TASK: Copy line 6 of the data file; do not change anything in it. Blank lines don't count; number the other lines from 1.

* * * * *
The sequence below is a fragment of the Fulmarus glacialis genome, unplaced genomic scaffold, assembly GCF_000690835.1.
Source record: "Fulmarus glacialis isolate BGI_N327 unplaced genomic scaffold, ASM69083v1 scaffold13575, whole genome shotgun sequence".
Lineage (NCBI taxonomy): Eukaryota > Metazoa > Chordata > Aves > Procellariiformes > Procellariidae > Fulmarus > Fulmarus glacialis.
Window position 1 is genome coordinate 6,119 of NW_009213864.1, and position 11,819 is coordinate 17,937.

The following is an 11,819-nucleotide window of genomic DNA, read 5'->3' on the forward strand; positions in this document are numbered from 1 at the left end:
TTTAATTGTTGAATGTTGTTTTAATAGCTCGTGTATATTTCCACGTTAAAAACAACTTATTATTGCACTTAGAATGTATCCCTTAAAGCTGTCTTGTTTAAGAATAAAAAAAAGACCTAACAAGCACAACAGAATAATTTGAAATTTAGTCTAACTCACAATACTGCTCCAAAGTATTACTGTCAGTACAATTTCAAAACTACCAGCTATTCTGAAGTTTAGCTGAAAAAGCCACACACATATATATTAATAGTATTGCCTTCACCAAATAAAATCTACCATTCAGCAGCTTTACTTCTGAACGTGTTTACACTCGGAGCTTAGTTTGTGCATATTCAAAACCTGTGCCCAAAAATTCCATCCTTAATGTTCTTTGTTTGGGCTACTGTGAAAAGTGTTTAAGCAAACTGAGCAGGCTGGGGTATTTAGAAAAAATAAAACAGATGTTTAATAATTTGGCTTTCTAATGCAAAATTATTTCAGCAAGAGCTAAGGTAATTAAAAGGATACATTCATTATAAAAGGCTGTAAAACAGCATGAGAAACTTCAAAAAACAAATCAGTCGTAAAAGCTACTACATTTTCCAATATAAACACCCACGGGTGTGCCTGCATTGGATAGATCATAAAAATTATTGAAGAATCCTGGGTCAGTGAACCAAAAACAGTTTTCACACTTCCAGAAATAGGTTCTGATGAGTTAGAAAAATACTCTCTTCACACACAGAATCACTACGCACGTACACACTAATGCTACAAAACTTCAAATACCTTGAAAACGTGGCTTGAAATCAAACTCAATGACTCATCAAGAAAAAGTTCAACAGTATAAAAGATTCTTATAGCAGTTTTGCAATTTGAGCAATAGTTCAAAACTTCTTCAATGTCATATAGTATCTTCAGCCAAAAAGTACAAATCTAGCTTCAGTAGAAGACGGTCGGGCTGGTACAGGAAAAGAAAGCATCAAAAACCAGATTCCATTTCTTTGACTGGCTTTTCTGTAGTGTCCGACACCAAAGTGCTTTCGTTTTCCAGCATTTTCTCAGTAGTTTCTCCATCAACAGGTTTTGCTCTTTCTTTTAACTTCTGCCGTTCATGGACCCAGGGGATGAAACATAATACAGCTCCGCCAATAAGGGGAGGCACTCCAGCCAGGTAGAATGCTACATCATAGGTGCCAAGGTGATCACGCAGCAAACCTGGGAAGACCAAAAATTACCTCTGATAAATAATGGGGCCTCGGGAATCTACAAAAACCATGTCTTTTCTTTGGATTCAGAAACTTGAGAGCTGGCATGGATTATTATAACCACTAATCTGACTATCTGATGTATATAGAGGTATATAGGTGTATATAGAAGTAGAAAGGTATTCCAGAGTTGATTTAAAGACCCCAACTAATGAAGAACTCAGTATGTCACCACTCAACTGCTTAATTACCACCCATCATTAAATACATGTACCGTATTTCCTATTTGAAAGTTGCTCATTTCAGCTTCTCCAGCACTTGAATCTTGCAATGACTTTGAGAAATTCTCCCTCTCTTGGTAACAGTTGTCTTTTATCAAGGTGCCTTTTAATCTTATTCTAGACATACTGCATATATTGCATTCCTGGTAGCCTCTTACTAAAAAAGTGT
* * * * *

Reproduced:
TTTAATTGTTGAATGTTGTTTTAATAGCTCGTGTATATTTCCACGTTAAAAACAACTTATTATTGCACTTAGAATGTATCCCTTAAAGCTGTCTTGTTTAAGAATAAAAAAAAGACCTAACAAGCACAACAGAATAATTTGAAATTTAGTCTAACTCACAATACTGCTCCAAAGTATTACTGTCAGTACAATTTCAAAACTACCAGCTATTCTGAAGTTTAGCTGAAAAAGCCACACACATATATATTAATAGTATTGCCTTCACCAAATAAAATCTACCATTCAGCAGCTTTACTTCTGAACGTGTTTACACTCGGAGCTTAGTTTGTGCATATTCAAAACCTGTGCCCAAAAATTCCATCCTTAATGTTCTTTGTTTGGGCTACTGTGAAAAGTGTTTAAGCAAACTGAGCAGGCTGGGGTATTTAGAAAAAATAAAACAGATGTTTAATAATTTGGCTTTCTAATGCAAAATTATTTCAGCAAGAGCTAAGGTAATTAAAAGGATACATTCATTATAAAAGGCTGTAAAACAGCATGAGAAACTTCAAAAAACAAATCAGTCGTAAAAGCTACTACATTTTCCAATATAAACACCCACGGGTGTGCCTGCATTGGATAGATCATAAAAATTATTGAAGAATCCTGGGTCAGTGAACCAAAAACAGTTTTCACACTTCCAGAAATAGGTTCTGATGAGTTAGAAAAATACTCTCTTCACACACAGAATCACTACGCACGTACACACTAATGCTACAAAACTTCAAATACCTTGAAAACGTGGCTTGAAATCAAACTCAATGACTCATCAAGAAAAAGTTCAACAGTATAAAAGATTCTTATAGCAGTTTTGCAATTTGAGCAATAGTTCAAAACTTCTTCAATGTCATATAGTATCTTCAGCCAAAAAGTACAAATCTAGCTTCAGTAGAAGACGGTCGGGCTGGTACAGGAAAAGAAAGCATCAAAAACCAGATTCCATTTCTTTGACTGGCTTTTCTGTAGTGTCCGACACCAAAGTGCTTTCGTTTTCCAGCATTTTCTCAGTAGTTTCTCCATCAACAGGTTTTGCTCTTTCTTTTAACTTCTGCCGTTCATGGACCCAGGGGATGAAACATAATACAGCTCCGCCAATAAGGGGAGGCACTCCAGCCAGGTAGAATGCTACATCATAGGTGCCAAGGTGATCACGCAGCAAACCTGGGAAGACCAAAAATTACCTCTGATAAATAATGGGGCCTCGGGAATCTACAAAAACCATGTCTTTTCTTTGGATTCAGAAACTTGAGAGCTGGCATGGATTATTATAACCACTAATCTGACTATCTGATGTATATAGAGGTATATAGGTGTATATAGAAGTAGAAAGGTATTCCAGAGTTGATTTAAAGACCCCAACTAATGAAGAACTCAGTATGTCACCACTCAACTGCTTAATTACCACCCATCATTAAATACATGTACCGTATTTCCTATTTGAAAGTTGCTCATTTCAGCTTCTCCAGCACTTGAATCTTGCAATGACTTTGAGAAATTCTCCCTCTCTTGGTAACAGTTGTCTTTTATCAAGGTGCCTTTTAATCTTATTCTAGACATACTGCATATATTGCATTCCTGGTAGCCTCTTACTAAAAAAGTGT